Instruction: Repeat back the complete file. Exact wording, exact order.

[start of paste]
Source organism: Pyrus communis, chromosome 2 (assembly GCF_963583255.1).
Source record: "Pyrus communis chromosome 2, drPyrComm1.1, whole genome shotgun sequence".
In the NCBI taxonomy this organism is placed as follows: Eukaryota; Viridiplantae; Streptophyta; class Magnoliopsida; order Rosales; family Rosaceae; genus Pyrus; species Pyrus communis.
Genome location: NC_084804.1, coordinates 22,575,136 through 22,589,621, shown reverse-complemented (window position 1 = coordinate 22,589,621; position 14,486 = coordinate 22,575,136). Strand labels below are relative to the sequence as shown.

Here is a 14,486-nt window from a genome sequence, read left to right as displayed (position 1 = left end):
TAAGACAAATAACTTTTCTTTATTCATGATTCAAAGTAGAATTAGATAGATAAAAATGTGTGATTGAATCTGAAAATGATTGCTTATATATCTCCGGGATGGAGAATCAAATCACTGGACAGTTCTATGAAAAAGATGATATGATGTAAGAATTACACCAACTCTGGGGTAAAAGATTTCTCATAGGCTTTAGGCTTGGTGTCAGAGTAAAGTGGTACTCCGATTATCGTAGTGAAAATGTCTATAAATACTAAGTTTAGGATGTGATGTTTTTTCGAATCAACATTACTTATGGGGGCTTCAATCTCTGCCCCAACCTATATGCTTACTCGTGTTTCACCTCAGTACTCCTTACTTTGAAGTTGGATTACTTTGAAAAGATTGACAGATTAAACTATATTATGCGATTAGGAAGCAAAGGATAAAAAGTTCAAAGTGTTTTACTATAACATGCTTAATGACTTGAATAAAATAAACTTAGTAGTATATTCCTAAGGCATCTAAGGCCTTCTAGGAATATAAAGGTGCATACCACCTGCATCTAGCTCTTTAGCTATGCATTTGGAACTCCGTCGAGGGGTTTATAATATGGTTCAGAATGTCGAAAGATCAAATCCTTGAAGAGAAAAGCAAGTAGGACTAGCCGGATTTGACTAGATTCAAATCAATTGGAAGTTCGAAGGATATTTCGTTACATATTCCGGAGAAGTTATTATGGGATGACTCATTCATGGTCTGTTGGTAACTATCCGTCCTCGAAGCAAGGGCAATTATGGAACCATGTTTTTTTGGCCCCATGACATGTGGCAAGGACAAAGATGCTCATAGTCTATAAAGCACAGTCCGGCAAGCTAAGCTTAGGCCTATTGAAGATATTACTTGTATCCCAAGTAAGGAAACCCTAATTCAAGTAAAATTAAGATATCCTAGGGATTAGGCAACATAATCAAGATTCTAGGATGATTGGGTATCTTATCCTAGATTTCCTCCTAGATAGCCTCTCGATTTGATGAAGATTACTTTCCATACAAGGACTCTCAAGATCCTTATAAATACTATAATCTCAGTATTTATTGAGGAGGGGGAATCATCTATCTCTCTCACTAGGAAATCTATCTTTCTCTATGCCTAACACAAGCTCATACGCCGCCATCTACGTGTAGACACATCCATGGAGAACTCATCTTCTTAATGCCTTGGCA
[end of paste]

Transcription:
Source organism: Pyrus communis, chromosome 2 (assembly GCF_963583255.1).
Source record: "Pyrus communis chromosome 2, drPyrComm1.1, whole genome shotgun sequence".
In the NCBI taxonomy this organism is placed as follows: Eukaryota; Viridiplantae; Streptophyta; class Magnoliopsida; order Rosales; family Rosaceae; genus Pyrus; species Pyrus communis.
Genome location: NC_084804.1, coordinates 22,575,136 through 22,589,621, shown reverse-complemented (window position 1 = coordinate 22,589,621; position 14,486 = coordinate 22,575,136). Strand labels below are relative to the sequence as shown.

Here is a 14,486-nt window from a genome sequence, read left to right as displayed (position 1 = left end):
TAAGACAAATAACTTTTCTTTATTCATGATTCAAAGTAGAATTAGATAGATAAAAATGTGTGATTGAATCTGAAAATGATTGCTTATATATCTCCGGGATGGAGAATCAAATCACTGGACAGTTCTATGAAAAAGATGATATGATGTAAGAATTACACCAACTCTGGGGTAAAAGATTTCTCATAGGCTTTAGGCTTGGTGTCAGAGTAAAGTGGTACTCCGATTATCGTAGTGAAAATGTCTATAAATACTAAGTTTAGGATGTGATGTTTTTTCGAATCAACATTACTTATGGGGGCTTCAATCTCTGCCCCAACCTATATGCTTACTCGTGTTTCACCTCAGTACTCCTTACTTTGAAGTTGGATTACTTTGAAAAGATTGACAGATTAAACTATATTATGCGATTAGGAAGCAAAGGATAAAAAGTTCAAAGTGTTTTACTATAACATGCTTAATGACTTGAATAAAATAAACTTAGTAGTATATTCCTAAGGCATCTAAGGCCTTCTAGGAATATAAAGGTGCATACCACCTGCATCTAGCTCTTTAGCTATGCATTTGGAACTCCGTCGAGGGGTTTATAATATGGTTCAGAATGTCGAAAGATCAAATCCTTGAAGAGAAAAGCAAGTAGGACTAGCCGGATTTGACTAGATTCAAATCAATTGGAAGTTCGAAGGATATTTCGTTACATATTCCGGAGAAGTTATTATGGGATGACTCATTCATGGTCTGTTGGTAACTATCCGTCCTCGAAGCAAGGGCAATTATGGAACCATGTTTTTTTGGCCCCATGACATGTGGCAAGGACAAAGATGCTCATAGTCTATAAAGCACAGTCCGGCAAGCTAAGCTTAGGCCTATTGAAGATATTACTTGTATCCCAAGTAAGGAAACCCTAATTCAAGTAAAATTAAGATATCCTAGGGATTAGGCAACATAATCAAGATTCTAGGATGATTGGGTATCTTATCCTAGATTTCCTCCTAGATAGCCTCTCGATTTGATGAAGATTACTTTCCATACAAGGACTCTCAAGATCCTTATAAATACTATAATCTCAGTATTTATTGAGGAGGGGGAATCATCTATCTCTCTCACTAGGAAATCTATCTTTCTCTATGCCTAACACAAGCTCATACGCCGCCATCTACGTGTAGACACATCCATGGAGAACTCATCTTCTTAATGCCTTGGCA